Well, I found out later that at that time, they were not looking for female artists and Allen did not have control over whether or not I was accepted or rejected because he was just there as the auditioning musician. He explained that to me some years later because I used to blame him for that. He said, "I have to explain to you, I was not in charge of that. I was just a musician." And of course we became friends later, but it wasn't until later that I had recorded on the Ron label that Minute Records decided that I was worthy of my presence being on their label.
One song he wrote for you was "Cry On." Do you remember working on this song?
Once again, I said I was very naive, Allen had written the song when I came over to the Minute label. He wrote the song specifically for me. I don't know where he got the idea or how he came about making that decision but after that particular recording was released, every song that Allen wrote for the next four recording sessions became local hits and they were all on the radio at the same time. We all rehearsed in his parents' living room prior to the recording sessions. It was just a lovely song.
Do you think that the spirit of the collaboration that you had comes across in your performance?
I put my feelings in my performances all the time. In fact, the band members that I work with on a regular basis can tell when I'm peeved about something because of my song selection. I wear my feelings on my sleeve (laughs).
Allen wrote some music that you recorded. There've also been a couple of artists who have covered songs that you recorded first, most famously "Time Is On My Side" by The Rolling Stones. The enthusiasm and spirit on your recording is amazing. Can you think back to where that was coming from?
Yeah, that's the same session when I recorded "I Wish Someone Would Care On." I was in one of my peeved moments (laughs).
Do you remember what you were mad about?
Yeah. I was angry at the gentleman I was married to who was the Thomas fellow. I was trying to get my career on board and he was being very difficult about it. When I went to that recording session I just let out all of that steam in the recording session.
When you were growing up and having some sort of heartbreak, what sort of music did you listen to?
I was fortunate enough to be growing up in the beginning of what they call the rhythm and blues, rock and roll era. I'm a child of the '40s and '50s so I had a large variety of blues music to listen to. My dad was a fan of Lightnin' Hopkins, early B.B. King, Percy Mayfield. In fact, I even covered a Percy Mayfield song on one of my albums later on in my career.
I had the gospel side which was Mahalia Jackson, the Clarence Ward Singers and I had my groups that I grew up going to the movie theaters with — The Coasters, The Drifters. I had a large variety of music to listen to whether or not I was listening to it for whatever reason. I may have been feeling sad or happy.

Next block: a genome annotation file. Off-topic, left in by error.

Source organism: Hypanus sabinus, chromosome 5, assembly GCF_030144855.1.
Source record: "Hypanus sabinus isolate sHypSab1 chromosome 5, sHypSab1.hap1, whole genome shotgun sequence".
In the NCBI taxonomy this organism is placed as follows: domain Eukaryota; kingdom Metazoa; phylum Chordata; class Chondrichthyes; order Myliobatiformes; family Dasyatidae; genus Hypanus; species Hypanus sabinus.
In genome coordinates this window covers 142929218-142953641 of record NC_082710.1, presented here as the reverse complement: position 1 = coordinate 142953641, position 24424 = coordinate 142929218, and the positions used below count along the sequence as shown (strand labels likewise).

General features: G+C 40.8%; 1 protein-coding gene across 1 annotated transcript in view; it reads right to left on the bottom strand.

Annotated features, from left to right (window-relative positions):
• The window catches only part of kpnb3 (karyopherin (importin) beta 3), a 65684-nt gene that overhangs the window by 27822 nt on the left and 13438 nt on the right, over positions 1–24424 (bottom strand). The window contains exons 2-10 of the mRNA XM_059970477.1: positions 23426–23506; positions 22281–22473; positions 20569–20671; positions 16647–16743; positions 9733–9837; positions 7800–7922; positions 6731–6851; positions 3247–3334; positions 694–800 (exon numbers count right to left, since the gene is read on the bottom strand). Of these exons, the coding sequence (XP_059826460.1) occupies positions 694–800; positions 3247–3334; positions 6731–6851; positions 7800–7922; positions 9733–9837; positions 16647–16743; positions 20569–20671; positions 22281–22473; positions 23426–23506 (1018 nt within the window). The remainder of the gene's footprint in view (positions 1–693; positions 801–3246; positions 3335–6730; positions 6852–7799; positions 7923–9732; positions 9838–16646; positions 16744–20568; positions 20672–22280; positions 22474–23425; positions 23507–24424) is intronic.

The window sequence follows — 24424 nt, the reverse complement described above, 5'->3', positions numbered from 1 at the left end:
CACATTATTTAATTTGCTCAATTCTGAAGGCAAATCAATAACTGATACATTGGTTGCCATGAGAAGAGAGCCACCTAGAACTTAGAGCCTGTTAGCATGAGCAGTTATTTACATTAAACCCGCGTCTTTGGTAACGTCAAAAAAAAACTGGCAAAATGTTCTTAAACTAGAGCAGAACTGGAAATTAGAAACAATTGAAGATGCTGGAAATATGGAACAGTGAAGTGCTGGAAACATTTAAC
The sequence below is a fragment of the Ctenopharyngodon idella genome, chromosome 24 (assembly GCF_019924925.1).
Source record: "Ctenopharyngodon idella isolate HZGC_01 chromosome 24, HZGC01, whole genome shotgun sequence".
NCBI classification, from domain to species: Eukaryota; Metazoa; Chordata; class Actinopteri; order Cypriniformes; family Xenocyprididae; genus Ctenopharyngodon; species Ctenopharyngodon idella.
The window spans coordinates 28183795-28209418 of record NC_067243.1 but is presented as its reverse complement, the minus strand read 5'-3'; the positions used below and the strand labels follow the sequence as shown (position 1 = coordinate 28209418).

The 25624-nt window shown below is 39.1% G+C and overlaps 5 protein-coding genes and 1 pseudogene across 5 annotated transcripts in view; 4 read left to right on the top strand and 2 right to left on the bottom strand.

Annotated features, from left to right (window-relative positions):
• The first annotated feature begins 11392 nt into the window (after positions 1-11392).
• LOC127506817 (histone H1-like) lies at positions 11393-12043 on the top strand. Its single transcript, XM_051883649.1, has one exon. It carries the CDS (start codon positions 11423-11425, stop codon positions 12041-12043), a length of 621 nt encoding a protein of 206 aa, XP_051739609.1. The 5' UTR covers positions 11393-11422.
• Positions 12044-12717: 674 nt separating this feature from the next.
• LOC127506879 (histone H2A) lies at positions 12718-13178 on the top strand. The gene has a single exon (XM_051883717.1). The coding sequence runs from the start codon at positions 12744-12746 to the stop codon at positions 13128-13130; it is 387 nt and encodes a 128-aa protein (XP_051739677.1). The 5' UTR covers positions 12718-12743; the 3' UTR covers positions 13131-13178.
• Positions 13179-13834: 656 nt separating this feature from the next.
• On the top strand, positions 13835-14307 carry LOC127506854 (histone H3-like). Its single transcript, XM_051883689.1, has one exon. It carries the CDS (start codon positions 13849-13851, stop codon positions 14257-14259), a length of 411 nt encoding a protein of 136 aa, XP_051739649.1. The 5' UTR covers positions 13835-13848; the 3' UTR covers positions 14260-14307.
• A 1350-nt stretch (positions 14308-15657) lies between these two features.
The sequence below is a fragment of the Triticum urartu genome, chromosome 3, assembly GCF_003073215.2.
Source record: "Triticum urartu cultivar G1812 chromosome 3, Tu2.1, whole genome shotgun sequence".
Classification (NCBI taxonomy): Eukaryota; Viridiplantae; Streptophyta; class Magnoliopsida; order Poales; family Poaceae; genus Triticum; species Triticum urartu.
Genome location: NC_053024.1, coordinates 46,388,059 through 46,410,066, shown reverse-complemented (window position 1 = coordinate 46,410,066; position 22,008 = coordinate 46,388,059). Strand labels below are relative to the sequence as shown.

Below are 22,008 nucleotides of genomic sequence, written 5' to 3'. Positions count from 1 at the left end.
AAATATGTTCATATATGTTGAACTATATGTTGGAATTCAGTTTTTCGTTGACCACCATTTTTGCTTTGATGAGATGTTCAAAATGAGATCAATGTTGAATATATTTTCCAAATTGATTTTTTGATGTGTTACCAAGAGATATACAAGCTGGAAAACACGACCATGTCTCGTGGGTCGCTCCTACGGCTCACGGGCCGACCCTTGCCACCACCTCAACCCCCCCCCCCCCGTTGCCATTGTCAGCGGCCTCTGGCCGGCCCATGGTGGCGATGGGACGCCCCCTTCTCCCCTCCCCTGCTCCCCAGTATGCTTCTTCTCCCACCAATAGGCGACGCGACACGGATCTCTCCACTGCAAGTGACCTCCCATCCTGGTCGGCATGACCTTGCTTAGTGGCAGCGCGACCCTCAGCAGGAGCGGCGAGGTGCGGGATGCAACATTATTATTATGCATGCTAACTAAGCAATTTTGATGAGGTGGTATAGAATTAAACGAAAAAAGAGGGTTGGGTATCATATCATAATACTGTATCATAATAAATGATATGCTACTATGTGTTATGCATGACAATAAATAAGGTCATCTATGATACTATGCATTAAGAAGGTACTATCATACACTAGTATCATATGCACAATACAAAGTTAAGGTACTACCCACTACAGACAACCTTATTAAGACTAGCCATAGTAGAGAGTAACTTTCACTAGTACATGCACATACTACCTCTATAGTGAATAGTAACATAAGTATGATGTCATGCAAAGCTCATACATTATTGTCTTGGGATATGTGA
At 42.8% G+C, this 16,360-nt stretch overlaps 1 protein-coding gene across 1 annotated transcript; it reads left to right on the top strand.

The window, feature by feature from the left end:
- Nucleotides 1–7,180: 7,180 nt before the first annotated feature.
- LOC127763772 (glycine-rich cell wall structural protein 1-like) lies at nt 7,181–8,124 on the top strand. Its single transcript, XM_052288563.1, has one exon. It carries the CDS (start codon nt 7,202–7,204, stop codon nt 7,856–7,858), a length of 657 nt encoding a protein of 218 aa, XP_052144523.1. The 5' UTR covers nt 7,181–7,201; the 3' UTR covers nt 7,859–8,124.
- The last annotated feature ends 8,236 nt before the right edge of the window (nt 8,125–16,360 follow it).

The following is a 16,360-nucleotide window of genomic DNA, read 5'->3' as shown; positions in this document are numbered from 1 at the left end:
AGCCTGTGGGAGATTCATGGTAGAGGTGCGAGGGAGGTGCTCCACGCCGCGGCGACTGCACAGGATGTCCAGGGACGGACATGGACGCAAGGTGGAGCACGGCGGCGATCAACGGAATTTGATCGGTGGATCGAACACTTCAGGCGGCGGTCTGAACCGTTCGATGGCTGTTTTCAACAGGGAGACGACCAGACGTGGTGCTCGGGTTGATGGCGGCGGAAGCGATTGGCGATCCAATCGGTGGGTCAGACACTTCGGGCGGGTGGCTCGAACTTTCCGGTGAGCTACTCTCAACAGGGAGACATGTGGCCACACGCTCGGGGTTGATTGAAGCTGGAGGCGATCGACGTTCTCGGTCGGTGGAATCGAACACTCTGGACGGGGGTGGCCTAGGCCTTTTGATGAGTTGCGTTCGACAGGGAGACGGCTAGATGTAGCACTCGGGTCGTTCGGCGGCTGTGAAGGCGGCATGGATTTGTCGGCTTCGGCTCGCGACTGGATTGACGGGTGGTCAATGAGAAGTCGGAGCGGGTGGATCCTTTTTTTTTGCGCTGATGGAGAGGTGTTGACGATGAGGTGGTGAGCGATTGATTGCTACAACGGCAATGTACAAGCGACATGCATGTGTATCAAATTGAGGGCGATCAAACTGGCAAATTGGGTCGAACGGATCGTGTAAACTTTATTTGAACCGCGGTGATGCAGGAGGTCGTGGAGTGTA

It was just the kind of music I was surrounded by when growing up. I was privy to that early stuff that a lot of kids think is new that these guys have sampled and put into their rap stuff. It's been around a long time.
Is that part of the appeal too of living in New Orleans that you're surrounded, not just by musicians but by tradition in that the music is in the streets, in the people, in the buildings. It's just everywhere you are.
Yeah, New Orleans kind of oozes music. I think that had a lot to do with my being thrust into it. I can't remember a given week where there was never a parade that was celebrating something one way. Either going out or coming in, some organization was celebrating something. The neighborhood where I lived, for every church there was a bar on the opposite corner so I was always surrounded by music in some form or another.
Sometimes the church and the bar were one and the same depending on your religion.
Oh yeah (laughs).
You've been working in music for a number of decades and you have a great body of work. What makes you keep going and want to continue to perform and release music?
It's the love of what I'm doing. I enjoy singing and making people happy and getting them through whatever moments they're trying to get through. That's the joy of being able to be a performer and seeing the smiles on the faces of your fans. I allow my fans to make requests so usually by the end of the night, I'm assured that I've at least pleased 95 percent of the crowd that has come to visit me.
I love what I do and that's the joy I get out of it. And seeing the faces of those who've paid the price to come catch my performance and requested a song that they wanted to hear and got it. Even if the band didn't know it, I'd sing it a cappella.
Irma Thomas will be performing at the Hollywood Bowl on Wednesday, July 20 as part of the program, "Yes We Can Can: An Allen Toussaint Salute."